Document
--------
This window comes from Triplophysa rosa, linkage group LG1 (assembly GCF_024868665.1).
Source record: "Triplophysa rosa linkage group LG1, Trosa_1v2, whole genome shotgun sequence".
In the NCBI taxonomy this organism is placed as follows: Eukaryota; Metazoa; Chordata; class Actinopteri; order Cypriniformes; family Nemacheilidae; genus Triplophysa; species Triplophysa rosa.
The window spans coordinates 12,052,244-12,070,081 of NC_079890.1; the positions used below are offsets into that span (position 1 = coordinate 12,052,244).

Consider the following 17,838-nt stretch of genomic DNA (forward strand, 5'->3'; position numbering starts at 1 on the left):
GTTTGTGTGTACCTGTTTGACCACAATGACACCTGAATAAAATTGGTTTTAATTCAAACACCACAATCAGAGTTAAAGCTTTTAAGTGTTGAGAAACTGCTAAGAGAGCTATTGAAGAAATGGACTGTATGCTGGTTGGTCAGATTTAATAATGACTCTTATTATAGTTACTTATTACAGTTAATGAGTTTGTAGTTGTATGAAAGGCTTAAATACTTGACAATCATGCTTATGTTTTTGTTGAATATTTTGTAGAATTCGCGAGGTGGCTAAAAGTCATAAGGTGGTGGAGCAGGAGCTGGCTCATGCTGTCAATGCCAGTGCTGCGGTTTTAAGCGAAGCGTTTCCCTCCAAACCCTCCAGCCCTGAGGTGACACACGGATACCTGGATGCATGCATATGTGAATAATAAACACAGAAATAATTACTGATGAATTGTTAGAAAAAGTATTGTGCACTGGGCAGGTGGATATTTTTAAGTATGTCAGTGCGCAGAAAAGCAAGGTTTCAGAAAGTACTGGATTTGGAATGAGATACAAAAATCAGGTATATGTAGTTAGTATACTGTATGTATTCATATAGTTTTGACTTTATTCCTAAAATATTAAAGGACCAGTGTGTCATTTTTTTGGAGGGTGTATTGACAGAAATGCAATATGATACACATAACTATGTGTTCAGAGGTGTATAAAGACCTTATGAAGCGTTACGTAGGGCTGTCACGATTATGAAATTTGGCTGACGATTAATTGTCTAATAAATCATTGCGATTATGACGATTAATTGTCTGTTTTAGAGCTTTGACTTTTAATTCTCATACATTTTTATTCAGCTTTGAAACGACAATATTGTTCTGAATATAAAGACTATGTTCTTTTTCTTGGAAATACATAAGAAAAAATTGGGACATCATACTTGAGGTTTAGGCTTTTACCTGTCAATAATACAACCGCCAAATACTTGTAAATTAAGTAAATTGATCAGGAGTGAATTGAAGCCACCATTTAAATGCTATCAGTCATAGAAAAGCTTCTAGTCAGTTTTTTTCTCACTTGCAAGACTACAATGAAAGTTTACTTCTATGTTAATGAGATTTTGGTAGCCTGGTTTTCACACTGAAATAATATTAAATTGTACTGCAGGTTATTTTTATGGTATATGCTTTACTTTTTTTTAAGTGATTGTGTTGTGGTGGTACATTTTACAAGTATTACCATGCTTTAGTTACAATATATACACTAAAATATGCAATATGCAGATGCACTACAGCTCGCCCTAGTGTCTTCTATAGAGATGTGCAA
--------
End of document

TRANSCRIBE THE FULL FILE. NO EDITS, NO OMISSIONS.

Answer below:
This window comes from Triplophysa rosa, linkage group LG1 (assembly GCF_024868665.1).
Source record: "Triplophysa rosa linkage group LG1, Trosa_1v2, whole genome shotgun sequence".
In the NCBI taxonomy this organism is placed as follows: Eukaryota; Metazoa; Chordata; class Actinopteri; order Cypriniformes; family Nemacheilidae; genus Triplophysa; species Triplophysa rosa.
The window spans coordinates 12,052,244-12,070,081 of NC_079890.1; the positions used below are offsets into that span (position 1 = coordinate 12,052,244).

Consider the following 17,838-nt stretch of genomic DNA (forward strand, 5'->3'; position numbering starts at 1 on the left):
GTTTGTGTGTACCTGTTTGACCACAATGACACCTGAATAAAATTGGTTTTAATTCAAACACCACAATCAGAGTTAAAGCTTTTAAGTGTTGAGAAACTGCTAAGAGAGCTATTGAAGAAATGGACTGTATGCTGGTTGGTCAGATTTAATAATGACTCTTATTATAGTTACTTATTACAGTTAATGAGTTTGTAGTTGTATGAAAGGCTTAAATACTTGACAATCATGCTTATGTTTTTGTTGAATATTTTGTAGAATTCGCGAGGTGGCTAAAAGTCATAAGGTGGTGGAGCAGGAGCTGGCTCATGCTGTCAATGCCAGTGCTGCGGTTTTAAGCGAAGCGTTTCCCTCCAAACCCTCCAGCCCTGAGGTGACACACGGATACCTGGATGCATGCATATGTGAATAATAAACACAGAAATAATTACTGATGAATTGTTAGAAAAAGTATTGTGCACTGGGCAGGTGGATATTTTTAAGTATGTCAGTGCGCAGAAAAGCAAGGTTTCAGAAAGTACTGGATTTGGAATGAGATACAAAAATCAGGTATATGTAGTTAGTATACTGTATGTATTCATATAGTTTTGACTTTATTCCTAAAATATTAAAGGACCAGTGTGTCATTTTTTTGGAGGGTGTATTGACAGAAATGCAATATGATACACATAACTATGTGTTCAGAGGTGTATAAAGACCTTATGAAGCGTTACGTAGGGCTGTCACGATTATGAAATTTGGCTGACGATTAATTGTCTAATAAATCATTGCGATTATGACGATTAATTGTCTGTTTTAGAGCTTTGACTTTTAATTCTCATACATTTTTATTCAGCTTTGAAACGACAATATTGTTCTGAATATAAAGACTATGTTCTTTTTCTTGGAAATACATAAGAAAAAATTGGGACATCATACTTGAGGTTTAGGCTTTTACCTGTCAATAATACAACCGCCAAATACTTGTAAATTAAGTAAATTGATCAGGAGTGAATTGAAGCCACCATTTAAATGCTATCAGTCATAGAAAAGCTTCTAGTCAGTTTTTTTCTCACTTGCAAGACTACAATGAAAGTTTACTTCTATGTTAATGAGATTTTGGTAGCCTGGTTTTCACACTGAAATAATATTAAATTGTACTGCAGGTTATTTTTATGGTATATGCTTTACTTTTTTTTAAGTGATTGTGTTGTGGTGGTACATTTTACAAGTATTACCATGCTTTAGTTACAATATATACACTAAAATATGCAATATGCAGATGCACTACAGCTCGCCCTAGTGTCTTCTATAGAGATGTGCAA